Why fashion shouldn’t be as significant to us as it is right now

acumen

w.stephaniezhang.4.18CHS is relatively fashion-forward. Because everyone has his or her own sense of style, we see a spectrum of clothing that epitomizes the diversity of our school. However, I recently witnessed a darker side emanating from this spectrum when I overheard an open conversation between my classmates.

“Did you see what she was wearing?”

“Yeah, that super bright pink sweater. I was like, ‘Hello, I think I’m going to go blind.’”

That wasn’t the first time I’ve heard somebody say something like that. In fact, we’ve all probably commented, either verbally or mentally, on someone’s outfit.

For many, commenting on fashion is an easy avenue to judge others. It’s hard to believe that something as superficial as one’s physical appearance is frequently used to erroneously judge someone, since fashion is our easiest outlet of expressing ourselves. It provides many with a feeling of confidence and contentment, which I completely support. However, I think the undeniable truth is many people consider fashion more important than necessary.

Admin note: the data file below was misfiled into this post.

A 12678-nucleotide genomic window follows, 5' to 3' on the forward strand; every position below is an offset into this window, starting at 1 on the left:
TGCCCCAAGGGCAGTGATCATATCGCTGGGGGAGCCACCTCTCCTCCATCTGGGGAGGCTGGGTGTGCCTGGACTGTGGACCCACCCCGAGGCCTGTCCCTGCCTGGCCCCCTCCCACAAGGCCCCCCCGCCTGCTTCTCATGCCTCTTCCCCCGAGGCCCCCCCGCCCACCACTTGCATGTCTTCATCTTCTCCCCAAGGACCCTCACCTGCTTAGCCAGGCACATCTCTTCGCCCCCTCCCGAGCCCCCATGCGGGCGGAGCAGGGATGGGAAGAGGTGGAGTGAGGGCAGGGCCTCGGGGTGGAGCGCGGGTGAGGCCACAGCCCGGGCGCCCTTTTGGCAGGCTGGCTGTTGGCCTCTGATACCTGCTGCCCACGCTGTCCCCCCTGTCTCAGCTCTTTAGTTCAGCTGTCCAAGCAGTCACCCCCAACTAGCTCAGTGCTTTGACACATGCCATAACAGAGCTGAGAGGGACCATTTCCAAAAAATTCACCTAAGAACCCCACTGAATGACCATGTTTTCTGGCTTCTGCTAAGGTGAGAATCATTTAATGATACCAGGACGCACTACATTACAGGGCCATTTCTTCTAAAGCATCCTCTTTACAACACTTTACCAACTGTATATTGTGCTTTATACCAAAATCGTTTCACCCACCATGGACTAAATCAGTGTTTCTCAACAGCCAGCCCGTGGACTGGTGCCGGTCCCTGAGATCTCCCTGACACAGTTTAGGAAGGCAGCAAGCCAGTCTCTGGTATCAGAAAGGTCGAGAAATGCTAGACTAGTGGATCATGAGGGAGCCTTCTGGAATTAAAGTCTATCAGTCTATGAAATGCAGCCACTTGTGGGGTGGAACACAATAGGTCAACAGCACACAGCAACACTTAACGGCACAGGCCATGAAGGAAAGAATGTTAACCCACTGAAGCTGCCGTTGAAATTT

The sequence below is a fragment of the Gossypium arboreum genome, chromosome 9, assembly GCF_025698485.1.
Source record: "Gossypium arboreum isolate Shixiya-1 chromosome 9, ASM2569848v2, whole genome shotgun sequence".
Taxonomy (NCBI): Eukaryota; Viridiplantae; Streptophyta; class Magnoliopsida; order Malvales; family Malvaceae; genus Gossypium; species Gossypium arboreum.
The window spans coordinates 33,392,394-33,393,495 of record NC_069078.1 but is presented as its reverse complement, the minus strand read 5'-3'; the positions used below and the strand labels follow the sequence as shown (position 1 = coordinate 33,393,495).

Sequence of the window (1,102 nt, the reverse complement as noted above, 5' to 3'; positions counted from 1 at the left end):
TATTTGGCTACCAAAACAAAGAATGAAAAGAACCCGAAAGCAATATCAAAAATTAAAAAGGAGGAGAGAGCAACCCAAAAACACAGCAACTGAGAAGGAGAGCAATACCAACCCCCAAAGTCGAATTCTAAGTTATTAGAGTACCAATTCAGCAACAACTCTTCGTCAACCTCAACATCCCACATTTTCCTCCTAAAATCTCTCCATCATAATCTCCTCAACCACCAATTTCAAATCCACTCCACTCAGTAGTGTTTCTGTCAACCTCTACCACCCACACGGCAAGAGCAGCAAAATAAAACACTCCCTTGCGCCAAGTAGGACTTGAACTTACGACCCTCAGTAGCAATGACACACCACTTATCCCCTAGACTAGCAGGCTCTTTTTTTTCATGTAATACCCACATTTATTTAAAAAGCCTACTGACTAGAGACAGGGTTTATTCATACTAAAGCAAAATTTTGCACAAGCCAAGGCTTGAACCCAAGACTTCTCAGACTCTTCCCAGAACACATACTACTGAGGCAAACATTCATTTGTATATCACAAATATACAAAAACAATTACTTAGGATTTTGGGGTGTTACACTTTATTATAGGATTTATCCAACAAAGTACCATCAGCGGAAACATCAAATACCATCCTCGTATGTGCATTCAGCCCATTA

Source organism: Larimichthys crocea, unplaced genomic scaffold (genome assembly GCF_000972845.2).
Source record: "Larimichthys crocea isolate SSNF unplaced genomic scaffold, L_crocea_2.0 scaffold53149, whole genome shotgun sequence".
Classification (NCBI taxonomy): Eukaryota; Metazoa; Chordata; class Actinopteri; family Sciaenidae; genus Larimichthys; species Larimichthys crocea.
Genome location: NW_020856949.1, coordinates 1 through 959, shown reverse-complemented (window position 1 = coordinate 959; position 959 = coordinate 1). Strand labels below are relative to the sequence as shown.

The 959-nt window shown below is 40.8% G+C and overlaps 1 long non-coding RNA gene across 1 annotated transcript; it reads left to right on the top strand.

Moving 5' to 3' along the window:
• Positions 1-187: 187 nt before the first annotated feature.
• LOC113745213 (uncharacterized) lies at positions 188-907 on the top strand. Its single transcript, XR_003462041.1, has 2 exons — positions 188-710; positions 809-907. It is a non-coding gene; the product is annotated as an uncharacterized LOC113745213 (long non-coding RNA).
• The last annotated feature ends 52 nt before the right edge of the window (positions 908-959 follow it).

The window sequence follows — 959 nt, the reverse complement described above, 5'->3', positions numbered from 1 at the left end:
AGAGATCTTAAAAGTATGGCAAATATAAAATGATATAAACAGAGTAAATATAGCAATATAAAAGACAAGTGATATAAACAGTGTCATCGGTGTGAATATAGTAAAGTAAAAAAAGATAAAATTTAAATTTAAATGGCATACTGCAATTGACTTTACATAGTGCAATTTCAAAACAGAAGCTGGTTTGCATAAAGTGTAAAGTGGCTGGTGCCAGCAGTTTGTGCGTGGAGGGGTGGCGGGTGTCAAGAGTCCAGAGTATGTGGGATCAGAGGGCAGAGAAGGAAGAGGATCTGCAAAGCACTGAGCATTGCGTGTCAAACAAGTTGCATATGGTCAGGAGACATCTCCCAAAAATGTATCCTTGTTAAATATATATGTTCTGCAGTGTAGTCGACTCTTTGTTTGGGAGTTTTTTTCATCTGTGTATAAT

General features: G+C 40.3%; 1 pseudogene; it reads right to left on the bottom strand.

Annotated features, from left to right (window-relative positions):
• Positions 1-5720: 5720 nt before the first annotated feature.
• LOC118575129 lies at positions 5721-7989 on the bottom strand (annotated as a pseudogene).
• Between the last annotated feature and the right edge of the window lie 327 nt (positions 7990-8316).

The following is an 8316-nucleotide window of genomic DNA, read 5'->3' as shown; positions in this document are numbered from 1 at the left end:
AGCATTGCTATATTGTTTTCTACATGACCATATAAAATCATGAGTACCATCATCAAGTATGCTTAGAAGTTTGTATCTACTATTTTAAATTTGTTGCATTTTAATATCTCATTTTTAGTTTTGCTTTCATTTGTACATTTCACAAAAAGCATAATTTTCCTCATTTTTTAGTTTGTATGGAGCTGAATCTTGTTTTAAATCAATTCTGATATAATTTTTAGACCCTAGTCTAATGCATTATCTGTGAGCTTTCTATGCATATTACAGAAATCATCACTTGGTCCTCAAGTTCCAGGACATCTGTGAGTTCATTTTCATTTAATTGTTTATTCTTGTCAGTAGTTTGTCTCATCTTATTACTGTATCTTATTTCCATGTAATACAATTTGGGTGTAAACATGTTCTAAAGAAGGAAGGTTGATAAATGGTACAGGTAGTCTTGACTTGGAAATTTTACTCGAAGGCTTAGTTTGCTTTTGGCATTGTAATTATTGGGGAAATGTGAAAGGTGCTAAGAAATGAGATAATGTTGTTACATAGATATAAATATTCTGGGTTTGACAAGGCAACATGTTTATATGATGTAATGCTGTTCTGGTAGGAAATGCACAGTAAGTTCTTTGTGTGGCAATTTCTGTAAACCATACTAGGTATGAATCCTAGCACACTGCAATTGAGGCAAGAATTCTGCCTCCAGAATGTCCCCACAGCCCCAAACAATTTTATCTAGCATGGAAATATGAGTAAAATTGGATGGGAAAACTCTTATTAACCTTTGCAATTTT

Ever since the moment our parents stopped dressing us, we’ve been told that we should dress properly and appropriately for whatever the occasion. This notion has etched a part of itself into every single one of us, influencing us to unconsciously judge others based on what they’re wearing.

Don’t judge a book by its cover. Although cliché, this phrase applies perfectly. Merely evaluating people by their looks and physical appearance is unfair to the person being judged; someone’s clothes can tell us a lot, but it doesn’t reveal the wearer’s true character.

Because many consider fashion more important than they should, fashion disparity can trigger misjudgment of who a person is. People of lower economic backgrounds may not be able to afford the trendiest clothes or their personal preferences,  and as a result, feel insecure when people comment on their appearance.

The purpose of clothing is to clothe oneself: what everyone wears should not be important. So whether you shop once a year or every day, the next time you see that “super bright pink sweater,” keep in mind someone’s fashion choice isn’t as important as it seems.

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